CHRISTIAN: Episode II starts slow, but once in gear, this sci-fi role-playing game’s story is absolutely top tier. The newly redesigned (and cooler-looking) characters get into fascinatingly deep trouble. If anything’s clear at this point in this multigame mega-epic, it’s that the developers have more ideas than they can actually use—but they sure try.
But where the story is overstuffed, the gameplay is streamlined. The battles are better structured than those in the last game, giving you great feedback on how well attacks are working. There’s also more strategy, as you’ll have to jockey for turns and connect attacks to do decent damage. The feeling of trouncing a boss when everything aligns just right is a big reason I love RPGs so much.
I’m less keen on the fact that Episode II’s character development, the backbone of any RPG, has been kneecapped. Each character has the same pool of skills. The skill trees in the last game were a bit scattershot but at least they were unique.
But most disappointing is that this game is but a Xeno snack, less than half as long as Episode I. Sadly, Episode II regresses as much as it impresses. I still love the story’s Japanese existential bluster, and its characters are varied and intense. The slick sci-fi visuals are also second to none, but it’s just a bit short on content to reach the sprawling heights of its predecessor.
SHANE: So much for sequels improving on their predecessors. Episode II ranks as a cosmic downgrade for the ambitious multipart space opera: It’s substantially shorter (you can solve the game in 20 hours) and surprisingly simpler than the last game. Plus, the developers failed to fix Episode I’s main problem—though the grand, sweeping narrative is actually quite engrossing, too much of it unfolds through never-ending cut-scenes of people talking.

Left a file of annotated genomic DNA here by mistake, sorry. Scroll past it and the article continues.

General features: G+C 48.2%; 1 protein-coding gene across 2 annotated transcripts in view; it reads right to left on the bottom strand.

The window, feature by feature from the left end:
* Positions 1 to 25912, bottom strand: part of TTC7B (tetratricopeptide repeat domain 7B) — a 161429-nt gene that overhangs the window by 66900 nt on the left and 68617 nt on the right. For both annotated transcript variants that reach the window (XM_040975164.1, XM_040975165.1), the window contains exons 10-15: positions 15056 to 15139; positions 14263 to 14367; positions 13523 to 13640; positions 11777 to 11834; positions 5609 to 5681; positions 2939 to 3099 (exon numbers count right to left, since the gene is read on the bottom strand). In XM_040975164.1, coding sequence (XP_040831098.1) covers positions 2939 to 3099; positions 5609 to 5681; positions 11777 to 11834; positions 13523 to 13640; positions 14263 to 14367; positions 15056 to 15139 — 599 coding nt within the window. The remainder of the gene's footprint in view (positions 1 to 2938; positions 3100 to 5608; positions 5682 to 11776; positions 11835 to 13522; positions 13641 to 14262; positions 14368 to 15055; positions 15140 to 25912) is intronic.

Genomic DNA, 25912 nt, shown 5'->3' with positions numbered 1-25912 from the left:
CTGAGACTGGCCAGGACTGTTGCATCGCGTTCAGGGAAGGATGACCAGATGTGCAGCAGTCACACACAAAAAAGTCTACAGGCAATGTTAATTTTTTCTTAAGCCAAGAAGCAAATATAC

Nevertheless, intrepid players will probably want to stick with it for the strategic-yet-speedy battles, huge dungeons, and snazzy visuals. Plus, even by game’s end, you’ll feel like the meaty center of the ongoing narrative still lies ahead. Let’s hope it’s all been rising action to set up Xenosaga III....
OFFICIAL PS MAG—SCOOTER: How do you follow a sprawling sci-fi epic that takes most gamers 60 hours to complete (40 if you’re “fast”)? Make a sequel that’s less than half the length! Sure, you can do those goofy Global Samaritan subquests for cool loot and extra play time, but if you’ve been waiting for a heaping helpful of RPG, prepare to be bummed. While the battle system is better than the one in the first game, that’s only when you’re on foot; step into a robot and it’s hold-down-Square-while-reading-the-Internet city. And the story, well, it’s good—past hour 10. Yet, despite the game’s pacing, the graphics, cut-scenes, and second half of the story end up making Episode II a solid RPG—just not the epic sequel that the previous game deserves. P
The verdicts (out of 10)
Good: A fascinating, visually rich story punctuated by solid battles
Bad: The pacing is broken, and the game’s too short to compensate
Thank Namco For: The redone character designs. Slick
Brilliant scientist Shion Uzuki is not content with merely trying to save the universe from an insane terrorist organization, diving into her friend’s psyche to save her from grave peril, and performing battle operations with the most advanced android ever created—she also helps people find misplaced items, fetches fertilizer, and even destroys broken machinery for sewer maintenance workers. That’s all part of the Global Samaritan campaign, a minigame that has you fixing the lives of the game’s hapless civilians. Anyone know where to deliver this love letter? What about how to help this struggling advertising agency? Samaritans have it rough....
Copyright © 2005 Ziff Davis Media Inc. All Rights Reserved. Originally appearing in Electronic Gaming Monthly.